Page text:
Truth serums are still today works of fiction, not science. Sodium amytal, scopolamine, even alcohol are all just mind-altering drugs that affect how the brain functions with no scientific evidence to prove that either one is an actual truth-spewing liquor.

And Sodium thiopental, commonly referred to as sodium pentothal, is no different, according to SciShow, a YouTube science vlog. The program refers to the yellow powder as a way of getting people to talk, but not necessarily about the truth.

"The problem with sodium thiopental is that by reducing people's ability to think complexly, it just makes them talk... a lot... about anything," show host Hank Green said in the video.

Sodium pentothal is a thiobarbiturate, a hypnotic and intravenous drug that slows down brain activity and relaxes people.

The substance was first produced in 1934 by scientists Ernest H. Volwiler and Donalee L. Tabern, who were trying to invent a new painkiller. The drug was found during and after World War II to help shell-shocked fighters open up about their experiences and eventually used to force criminals to admit to their crimes.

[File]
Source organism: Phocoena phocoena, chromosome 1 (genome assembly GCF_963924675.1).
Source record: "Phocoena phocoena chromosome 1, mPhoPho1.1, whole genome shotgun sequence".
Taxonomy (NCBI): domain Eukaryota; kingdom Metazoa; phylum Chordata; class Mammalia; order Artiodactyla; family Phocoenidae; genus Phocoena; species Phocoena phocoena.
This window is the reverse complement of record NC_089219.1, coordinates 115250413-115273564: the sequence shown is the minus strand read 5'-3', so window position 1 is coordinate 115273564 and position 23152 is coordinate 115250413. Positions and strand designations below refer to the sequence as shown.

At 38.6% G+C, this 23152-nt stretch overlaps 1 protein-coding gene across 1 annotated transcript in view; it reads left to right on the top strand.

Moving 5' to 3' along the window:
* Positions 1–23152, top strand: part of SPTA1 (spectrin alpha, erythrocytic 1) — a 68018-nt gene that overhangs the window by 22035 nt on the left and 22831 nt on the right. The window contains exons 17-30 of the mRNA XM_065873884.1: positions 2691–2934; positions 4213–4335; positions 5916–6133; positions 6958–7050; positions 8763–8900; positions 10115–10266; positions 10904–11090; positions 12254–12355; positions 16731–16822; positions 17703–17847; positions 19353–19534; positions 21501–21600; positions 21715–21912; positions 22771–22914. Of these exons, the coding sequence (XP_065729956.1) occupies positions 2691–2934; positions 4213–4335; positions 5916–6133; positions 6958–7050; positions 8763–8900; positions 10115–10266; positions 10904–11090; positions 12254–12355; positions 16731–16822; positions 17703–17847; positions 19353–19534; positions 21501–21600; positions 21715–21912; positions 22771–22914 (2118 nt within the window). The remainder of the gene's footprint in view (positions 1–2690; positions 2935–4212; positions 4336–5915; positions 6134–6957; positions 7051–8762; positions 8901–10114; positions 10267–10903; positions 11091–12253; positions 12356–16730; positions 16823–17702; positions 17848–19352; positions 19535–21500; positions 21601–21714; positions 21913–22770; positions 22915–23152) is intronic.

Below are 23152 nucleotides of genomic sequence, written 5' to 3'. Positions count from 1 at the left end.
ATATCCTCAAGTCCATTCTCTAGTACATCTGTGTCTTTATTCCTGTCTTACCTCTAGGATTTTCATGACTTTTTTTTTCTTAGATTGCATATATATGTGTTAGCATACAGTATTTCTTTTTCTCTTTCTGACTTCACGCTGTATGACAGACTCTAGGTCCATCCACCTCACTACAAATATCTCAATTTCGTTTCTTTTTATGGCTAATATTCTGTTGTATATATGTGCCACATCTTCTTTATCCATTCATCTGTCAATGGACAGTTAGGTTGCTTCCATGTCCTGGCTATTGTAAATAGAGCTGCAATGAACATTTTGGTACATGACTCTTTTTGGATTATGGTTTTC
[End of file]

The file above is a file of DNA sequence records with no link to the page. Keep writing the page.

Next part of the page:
But the idea that all admissions of guilt are truthful is still up for debate. John MacDonald, a forensic psychiatrist in the 1950s said that serums like sodium pentothal forced many to confess to whatever they felt they were expected to admit to, even crimes they did not commit, according to SciShow.

"The risk of self-incrimination is a potent force motivating the suspect against revealing information which might lead to his conviction on a criminal charge," MacDonald wrote in a paper published by the Journal of Criminal Law and Criminology. "It is unlikely that he will reveal information under drugs unless he is prepared to do so. The test is by no means reliable, and when used indiscriminately, it may cloud rather than clarify criminal investigation."